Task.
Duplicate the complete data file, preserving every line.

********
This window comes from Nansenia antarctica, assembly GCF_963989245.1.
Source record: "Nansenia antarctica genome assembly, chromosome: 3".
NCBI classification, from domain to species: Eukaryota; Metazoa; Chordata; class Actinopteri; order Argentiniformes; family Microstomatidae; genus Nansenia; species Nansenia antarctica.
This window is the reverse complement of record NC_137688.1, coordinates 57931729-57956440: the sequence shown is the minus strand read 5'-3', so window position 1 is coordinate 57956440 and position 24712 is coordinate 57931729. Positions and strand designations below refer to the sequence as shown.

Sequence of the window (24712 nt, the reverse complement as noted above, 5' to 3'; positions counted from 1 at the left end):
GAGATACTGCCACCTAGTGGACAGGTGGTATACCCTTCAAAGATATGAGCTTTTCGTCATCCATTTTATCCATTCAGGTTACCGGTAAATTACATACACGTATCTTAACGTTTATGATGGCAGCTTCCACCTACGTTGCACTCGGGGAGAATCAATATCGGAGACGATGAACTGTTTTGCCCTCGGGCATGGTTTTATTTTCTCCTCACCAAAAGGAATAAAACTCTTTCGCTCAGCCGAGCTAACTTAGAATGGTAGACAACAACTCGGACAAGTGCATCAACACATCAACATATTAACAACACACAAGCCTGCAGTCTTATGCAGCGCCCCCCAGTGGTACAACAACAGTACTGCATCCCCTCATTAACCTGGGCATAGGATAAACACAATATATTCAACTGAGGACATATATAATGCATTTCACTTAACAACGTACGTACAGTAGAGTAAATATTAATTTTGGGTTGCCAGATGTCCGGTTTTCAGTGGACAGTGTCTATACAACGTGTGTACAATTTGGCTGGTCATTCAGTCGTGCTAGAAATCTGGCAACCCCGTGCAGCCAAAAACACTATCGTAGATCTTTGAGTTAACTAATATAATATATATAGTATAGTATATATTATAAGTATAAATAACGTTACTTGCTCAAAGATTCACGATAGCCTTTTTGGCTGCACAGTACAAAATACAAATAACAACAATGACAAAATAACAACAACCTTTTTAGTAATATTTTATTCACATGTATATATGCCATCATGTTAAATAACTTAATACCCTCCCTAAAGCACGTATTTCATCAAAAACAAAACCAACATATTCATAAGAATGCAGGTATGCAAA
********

This window comes from Nansenia antarctica, assembly GCF_963989245.1.
Source record: "Nansenia antarctica genome assembly, chromosome: 3".
NCBI classification, from domain to species: Eukaryota; Metazoa; Chordata; class Actinopteri; order Argentiniformes; family Microstomatidae; genus Nansenia; species Nansenia antarctica.
This window is the reverse complement of record NC_137688.1, coordinates 57931729-57956440: the sequence shown is the minus strand read 5'-3', so window position 1 is coordinate 57956440 and position 24712 is coordinate 57931729. Positions and strand designations below refer to the sequence as shown.

Sequence of the window (24712 nt, the reverse complement as noted above, 5' to 3'; positions counted from 1 at the left end):
GAGATACTGCCACCTAGTGGACAGGTGGTATACCCTTCAAAGATATGAGCTTTTCGTCATCCATTTTATCCATTCAGGTTACCGGTAAATTACATACACGTATCTTAACGTTTATGATGGCAGCTTCCACCTACGTTGCACTCGGGGAGAATCAATATCGGAGACGATGAACTGTTTTGCCCTCGGGCATGGTTTTATTTTCTCCTCACCAAAAGGAATAAAACTCTTTCGCTCAGCCGAGCTAACTTAGAATGGTAGACAACAACTCGGACAAGTGCATCAACACATCAACATATTAACAACACACAAGCCTGCAGTCTTATGCAGCGCCCCCCAGTGGTACAACAACAGTACTGCATCCCCTCATTAACCTGGGCATAGGATAAACACAATATATTCAACTGAGGACATATATAATGCATTTCACTTAACAACGTACGTACAGTAGAGTAAATATTAATTTTGGGTTGCCAGATGTCCGGTTTTCAGTGGACAGTGTCTATACAACGTGTGTACAATTTGGCTGGTCATTCAGTCGTGCTAGAAATCTGGCAACCCCGTGCAGCCAAAAACACTATCGTAGATCTTTGAGTTAACTAATATAATATATATAGTATAGTATATATTATAAGTATAAATAACGTTACTTGCTCAAAGATTCACGATAGCCTTTTTGGCTGCACAGTACAAAATACAAATAACAACAATGACAAAATAACAACAACCTTTTTAGTAATATTTTATTCACATGTATATATGCCATCATGTTAAATAACTTAATACCCTCCCTAAAGCACGTATTTCATCAAAAACAAAACCAACATATTCATAAGAATGCAGGTATGCAAA